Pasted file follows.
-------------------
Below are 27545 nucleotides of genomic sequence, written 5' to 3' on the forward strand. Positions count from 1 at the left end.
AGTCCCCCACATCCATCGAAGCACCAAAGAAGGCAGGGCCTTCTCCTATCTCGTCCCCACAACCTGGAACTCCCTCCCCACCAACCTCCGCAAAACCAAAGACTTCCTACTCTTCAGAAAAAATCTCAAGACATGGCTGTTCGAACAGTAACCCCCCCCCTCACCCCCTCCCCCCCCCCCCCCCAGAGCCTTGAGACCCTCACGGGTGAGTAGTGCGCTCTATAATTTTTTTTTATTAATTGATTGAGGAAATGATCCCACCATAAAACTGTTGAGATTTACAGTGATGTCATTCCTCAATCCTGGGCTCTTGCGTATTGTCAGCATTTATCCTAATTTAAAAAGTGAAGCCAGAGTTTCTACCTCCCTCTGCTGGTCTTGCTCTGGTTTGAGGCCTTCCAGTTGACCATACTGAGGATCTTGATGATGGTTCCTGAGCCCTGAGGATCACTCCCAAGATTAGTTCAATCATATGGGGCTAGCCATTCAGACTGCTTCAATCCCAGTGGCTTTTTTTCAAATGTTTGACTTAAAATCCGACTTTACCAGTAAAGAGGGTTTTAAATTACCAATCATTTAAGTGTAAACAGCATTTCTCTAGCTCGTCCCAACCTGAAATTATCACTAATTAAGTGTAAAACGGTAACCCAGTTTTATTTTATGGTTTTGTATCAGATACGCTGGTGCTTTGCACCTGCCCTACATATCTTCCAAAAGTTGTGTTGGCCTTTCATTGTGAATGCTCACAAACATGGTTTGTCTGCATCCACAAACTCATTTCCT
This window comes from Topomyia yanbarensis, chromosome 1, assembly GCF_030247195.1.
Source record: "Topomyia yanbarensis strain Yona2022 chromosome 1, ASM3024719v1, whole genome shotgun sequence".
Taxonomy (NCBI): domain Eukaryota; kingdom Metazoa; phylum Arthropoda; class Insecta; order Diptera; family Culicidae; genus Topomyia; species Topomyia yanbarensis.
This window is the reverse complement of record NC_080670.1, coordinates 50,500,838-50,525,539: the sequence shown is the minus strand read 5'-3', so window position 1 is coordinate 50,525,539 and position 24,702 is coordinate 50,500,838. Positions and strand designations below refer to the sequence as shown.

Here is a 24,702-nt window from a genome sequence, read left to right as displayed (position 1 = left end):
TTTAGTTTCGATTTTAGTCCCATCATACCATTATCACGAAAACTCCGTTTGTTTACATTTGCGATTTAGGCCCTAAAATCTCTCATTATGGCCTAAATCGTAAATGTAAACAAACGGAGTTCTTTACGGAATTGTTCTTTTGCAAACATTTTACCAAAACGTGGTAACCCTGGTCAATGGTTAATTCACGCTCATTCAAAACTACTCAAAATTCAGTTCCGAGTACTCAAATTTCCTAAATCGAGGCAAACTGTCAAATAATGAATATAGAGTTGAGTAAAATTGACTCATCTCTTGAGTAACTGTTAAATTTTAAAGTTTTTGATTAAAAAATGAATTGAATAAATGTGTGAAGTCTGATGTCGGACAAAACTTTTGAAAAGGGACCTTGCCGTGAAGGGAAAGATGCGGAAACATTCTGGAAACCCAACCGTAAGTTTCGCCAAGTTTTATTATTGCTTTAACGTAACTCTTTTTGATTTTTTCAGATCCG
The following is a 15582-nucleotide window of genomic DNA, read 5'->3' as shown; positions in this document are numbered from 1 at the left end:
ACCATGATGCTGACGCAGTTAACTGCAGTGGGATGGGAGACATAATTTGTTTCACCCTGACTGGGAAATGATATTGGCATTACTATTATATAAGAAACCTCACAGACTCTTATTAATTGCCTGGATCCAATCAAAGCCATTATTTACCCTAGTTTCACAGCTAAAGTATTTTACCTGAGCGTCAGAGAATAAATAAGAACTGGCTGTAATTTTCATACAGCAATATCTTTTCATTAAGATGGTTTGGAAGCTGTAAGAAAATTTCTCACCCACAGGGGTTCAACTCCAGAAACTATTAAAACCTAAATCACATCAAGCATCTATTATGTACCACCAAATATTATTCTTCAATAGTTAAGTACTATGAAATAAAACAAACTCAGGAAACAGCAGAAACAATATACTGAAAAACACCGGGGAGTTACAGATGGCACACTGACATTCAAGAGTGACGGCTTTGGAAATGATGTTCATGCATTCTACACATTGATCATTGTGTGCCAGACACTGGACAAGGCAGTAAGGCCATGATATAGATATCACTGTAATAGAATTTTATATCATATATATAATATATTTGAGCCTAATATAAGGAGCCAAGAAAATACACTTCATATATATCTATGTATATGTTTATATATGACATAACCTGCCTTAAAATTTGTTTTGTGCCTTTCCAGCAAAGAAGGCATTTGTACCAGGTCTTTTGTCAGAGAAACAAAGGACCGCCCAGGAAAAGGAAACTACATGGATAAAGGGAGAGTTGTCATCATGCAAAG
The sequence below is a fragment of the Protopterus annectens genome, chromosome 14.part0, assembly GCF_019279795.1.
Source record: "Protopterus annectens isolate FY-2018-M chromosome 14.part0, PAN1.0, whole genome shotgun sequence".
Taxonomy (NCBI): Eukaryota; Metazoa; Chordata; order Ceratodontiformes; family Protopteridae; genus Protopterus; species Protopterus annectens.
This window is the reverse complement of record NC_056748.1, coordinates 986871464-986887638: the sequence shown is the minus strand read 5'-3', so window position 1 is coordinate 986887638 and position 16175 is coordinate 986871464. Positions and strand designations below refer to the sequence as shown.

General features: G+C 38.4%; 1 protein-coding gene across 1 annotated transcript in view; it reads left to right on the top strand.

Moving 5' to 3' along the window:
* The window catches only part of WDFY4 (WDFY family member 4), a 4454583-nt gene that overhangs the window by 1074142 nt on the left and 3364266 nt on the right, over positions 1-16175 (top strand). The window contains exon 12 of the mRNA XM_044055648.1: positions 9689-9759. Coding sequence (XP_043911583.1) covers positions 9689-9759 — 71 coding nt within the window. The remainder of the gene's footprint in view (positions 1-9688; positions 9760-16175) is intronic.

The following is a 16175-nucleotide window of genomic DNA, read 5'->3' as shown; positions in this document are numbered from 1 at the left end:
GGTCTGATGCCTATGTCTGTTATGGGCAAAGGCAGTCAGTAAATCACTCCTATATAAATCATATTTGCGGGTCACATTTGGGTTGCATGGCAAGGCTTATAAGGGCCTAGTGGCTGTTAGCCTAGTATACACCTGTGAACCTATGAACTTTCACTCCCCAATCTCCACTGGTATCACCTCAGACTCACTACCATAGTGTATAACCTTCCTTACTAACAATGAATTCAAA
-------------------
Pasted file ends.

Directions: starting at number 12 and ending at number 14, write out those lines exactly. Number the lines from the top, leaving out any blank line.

Source record: "Protopterus annectens isolate FY-2018-M chromosome 14.part0, PAN1.0, whole genome shotgun sequence".
Taxonomy (NCBI): Eukaryota; Metazoa; Chordata; order Ceratodontiformes; family Protopteridae; genus Protopterus; species Protopterus annectens.
This window is the reverse complement of record NC_056748.1, coordinates 986871464-986887638: the sequence shown is the minus strand read 5'-3', so window position 1 is coordinate 986887638 and position 16175 is coordinate 986871464. Positions and strand designations below refer to the sequence as shown.